Despite the formation of a new government in Greece—determined to renegotiate the terms of its bailout—and a rescue for the banking sector in Spain, it looks as if a long hot summer is in store for the eurozone as financial conditions continue to worsen.
Thursday saw continued contraction in the private sector; Spain and Italy were the subjects of a dire prediction; and in the U.K. the government planned to give shareholders greater say over executive compensation.
Reuters reported Thursday that Greece said it would ask for an additional two years to meet fiscal targets specified in its bailout, and its new government said an extension of unemployment benefits was another key element in its policy. In response to a surge in public pressure and the promise of additional pressure from second-place party Syriza, the pro-bailout parties that make up the new coalition government agreed to a number of changes softening the terms of the bailout and would seek approval for them from eurozone partners.
If there were hints of a breather for Greece, however, eurozone news remained grim. The June Flash Composite Markit Purchasing Managers’ Index indicated a fifth straight month of contraction, with the private sector pulling in its belt at the fastest pace since June 2009.
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While a combination index of the services and manufacturing sectors did better than expected by economists polled by Reuters, it still fell to 46, remaining below the 50 mark that is the divider between growth and contraction. It has been below 50 in all but one of the last 10 months.
Howard Archer at IHS Global Insight said in the report of the numbers, “The only remotely positive spin that can be put on the dismal eurozone [PMI] is that there was no further deepening in the overall rate of contraction. Hardly a cause for celebration.” Even China suffered, with its factory sector contracting for the eighth straight month in June.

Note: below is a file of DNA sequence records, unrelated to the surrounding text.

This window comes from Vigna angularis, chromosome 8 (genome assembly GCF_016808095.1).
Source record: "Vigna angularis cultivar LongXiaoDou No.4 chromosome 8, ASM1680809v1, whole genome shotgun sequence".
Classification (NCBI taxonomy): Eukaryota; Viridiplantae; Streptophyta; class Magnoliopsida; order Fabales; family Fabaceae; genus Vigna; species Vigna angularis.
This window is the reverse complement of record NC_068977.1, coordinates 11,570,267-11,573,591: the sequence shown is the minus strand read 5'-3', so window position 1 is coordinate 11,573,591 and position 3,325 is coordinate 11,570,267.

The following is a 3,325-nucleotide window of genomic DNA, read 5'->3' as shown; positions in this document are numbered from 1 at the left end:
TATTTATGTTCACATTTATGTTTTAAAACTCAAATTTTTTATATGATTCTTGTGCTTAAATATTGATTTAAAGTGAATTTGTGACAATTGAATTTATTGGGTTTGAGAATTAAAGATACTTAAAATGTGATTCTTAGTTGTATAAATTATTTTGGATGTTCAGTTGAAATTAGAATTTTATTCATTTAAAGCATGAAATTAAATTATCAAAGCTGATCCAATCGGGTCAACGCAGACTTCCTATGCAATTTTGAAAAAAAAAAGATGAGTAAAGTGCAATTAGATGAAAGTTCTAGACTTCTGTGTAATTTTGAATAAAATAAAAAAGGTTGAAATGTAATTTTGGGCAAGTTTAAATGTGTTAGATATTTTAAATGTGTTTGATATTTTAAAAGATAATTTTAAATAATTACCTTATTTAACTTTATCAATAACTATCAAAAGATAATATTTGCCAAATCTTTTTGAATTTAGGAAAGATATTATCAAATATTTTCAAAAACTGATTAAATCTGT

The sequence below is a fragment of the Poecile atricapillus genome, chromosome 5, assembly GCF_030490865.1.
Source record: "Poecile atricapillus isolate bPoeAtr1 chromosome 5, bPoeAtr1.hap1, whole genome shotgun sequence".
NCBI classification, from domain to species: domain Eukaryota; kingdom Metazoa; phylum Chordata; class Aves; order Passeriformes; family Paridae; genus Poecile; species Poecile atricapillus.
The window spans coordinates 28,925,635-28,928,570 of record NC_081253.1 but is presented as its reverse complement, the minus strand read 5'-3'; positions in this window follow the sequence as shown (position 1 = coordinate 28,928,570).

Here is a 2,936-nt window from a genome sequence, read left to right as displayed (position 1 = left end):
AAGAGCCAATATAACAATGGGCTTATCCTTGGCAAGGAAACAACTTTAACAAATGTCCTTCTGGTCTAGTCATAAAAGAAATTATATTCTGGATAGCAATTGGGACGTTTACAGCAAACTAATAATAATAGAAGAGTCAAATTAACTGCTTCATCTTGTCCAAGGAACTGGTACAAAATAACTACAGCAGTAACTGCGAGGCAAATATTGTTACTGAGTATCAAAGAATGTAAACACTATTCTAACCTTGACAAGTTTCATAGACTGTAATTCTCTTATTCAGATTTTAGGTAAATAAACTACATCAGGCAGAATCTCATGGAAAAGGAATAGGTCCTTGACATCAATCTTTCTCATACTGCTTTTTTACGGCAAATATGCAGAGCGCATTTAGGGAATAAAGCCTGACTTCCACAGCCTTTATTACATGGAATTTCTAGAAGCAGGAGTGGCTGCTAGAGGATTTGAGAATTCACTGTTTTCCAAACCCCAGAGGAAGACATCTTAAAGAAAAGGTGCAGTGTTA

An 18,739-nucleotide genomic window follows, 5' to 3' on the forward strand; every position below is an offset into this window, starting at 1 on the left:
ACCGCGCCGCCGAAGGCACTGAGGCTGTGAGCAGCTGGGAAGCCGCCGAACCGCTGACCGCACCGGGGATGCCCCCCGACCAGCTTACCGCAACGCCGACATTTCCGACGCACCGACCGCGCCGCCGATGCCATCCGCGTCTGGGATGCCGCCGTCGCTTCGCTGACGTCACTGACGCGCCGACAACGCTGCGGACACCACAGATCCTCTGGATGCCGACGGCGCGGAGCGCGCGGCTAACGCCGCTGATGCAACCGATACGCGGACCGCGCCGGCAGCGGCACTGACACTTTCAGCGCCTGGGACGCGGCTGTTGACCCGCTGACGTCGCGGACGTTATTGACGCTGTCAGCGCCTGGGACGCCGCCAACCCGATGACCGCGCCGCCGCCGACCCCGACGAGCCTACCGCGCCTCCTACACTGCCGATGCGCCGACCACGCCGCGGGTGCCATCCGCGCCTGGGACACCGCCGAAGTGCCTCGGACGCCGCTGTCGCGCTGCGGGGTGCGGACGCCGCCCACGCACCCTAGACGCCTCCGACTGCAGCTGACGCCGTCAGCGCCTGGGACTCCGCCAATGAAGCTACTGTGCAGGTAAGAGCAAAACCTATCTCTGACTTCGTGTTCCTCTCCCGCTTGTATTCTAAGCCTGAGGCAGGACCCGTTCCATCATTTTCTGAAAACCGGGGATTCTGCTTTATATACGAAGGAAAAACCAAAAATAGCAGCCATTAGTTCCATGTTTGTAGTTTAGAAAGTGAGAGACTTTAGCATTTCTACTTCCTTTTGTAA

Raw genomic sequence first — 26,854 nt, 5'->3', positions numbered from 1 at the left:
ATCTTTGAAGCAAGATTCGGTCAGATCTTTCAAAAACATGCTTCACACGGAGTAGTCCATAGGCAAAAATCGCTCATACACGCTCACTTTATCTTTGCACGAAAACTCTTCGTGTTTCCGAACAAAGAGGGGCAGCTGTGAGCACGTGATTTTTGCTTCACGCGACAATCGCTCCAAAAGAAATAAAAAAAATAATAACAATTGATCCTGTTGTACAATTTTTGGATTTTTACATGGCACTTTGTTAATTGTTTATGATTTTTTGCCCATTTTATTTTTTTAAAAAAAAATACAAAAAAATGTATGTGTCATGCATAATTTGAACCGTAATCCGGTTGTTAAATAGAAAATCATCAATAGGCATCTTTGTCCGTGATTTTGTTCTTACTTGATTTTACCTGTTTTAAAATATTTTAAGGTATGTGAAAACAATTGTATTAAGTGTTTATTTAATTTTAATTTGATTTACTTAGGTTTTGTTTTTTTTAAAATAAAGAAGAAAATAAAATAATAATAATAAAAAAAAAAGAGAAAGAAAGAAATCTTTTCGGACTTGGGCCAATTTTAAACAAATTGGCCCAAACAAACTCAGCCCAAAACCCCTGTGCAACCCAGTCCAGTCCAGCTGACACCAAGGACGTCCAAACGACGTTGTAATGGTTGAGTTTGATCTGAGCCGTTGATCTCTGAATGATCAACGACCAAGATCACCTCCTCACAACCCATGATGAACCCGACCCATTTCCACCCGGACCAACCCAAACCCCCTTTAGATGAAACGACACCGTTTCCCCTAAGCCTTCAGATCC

The gloom spread in a prediction by Jamie Stuttard, head of international bond portfolio management at Fidelity in London, who forecast in a Bloomberg report the need for sovereign bailouts for both Spain and Italy within the next 12 months. The result, he said, would shake the global economy.
Between them the two countries carry have 2.8 trillion euros ($3.6 trillion) in sovereign debt, which is four times the debt carried by Greece, Ireland and Portugal and enough to threaten the crisis mechanisms of Europe. In the report, Stuttard said, “We are onto the big countries now. A rescue for Italy is pretty much impossible without a major change in German borrowing costs, a major change in overall eurozone levels of inflation, a major change in the level of the euro, or a major change in the structure of the eurozone.” Together the two countries would have to come up with about a trillion euros in principal and interest payments through 2014. That’s double the amount European governments have set as the limit for additional rescue lending for the permanent bailout mechanism, set to come online in July— a maximum of 500 billion euros—after already promising 300 billion euros to Greece, Ireland and Portugal. On Thursday, Spain’s borrowing costs continued to rise, topping 6% and reaching a 15-year high.
“This is the biggest crisis with which the IMF has ever had to deal,” Professor Simon Johnson, of the Massachusetts Institute of Technology, said in the report. Johnson, a former IMF chief economist, added, “It’s the entire eurozone that is now in crisis—about a quarter of the world economy.”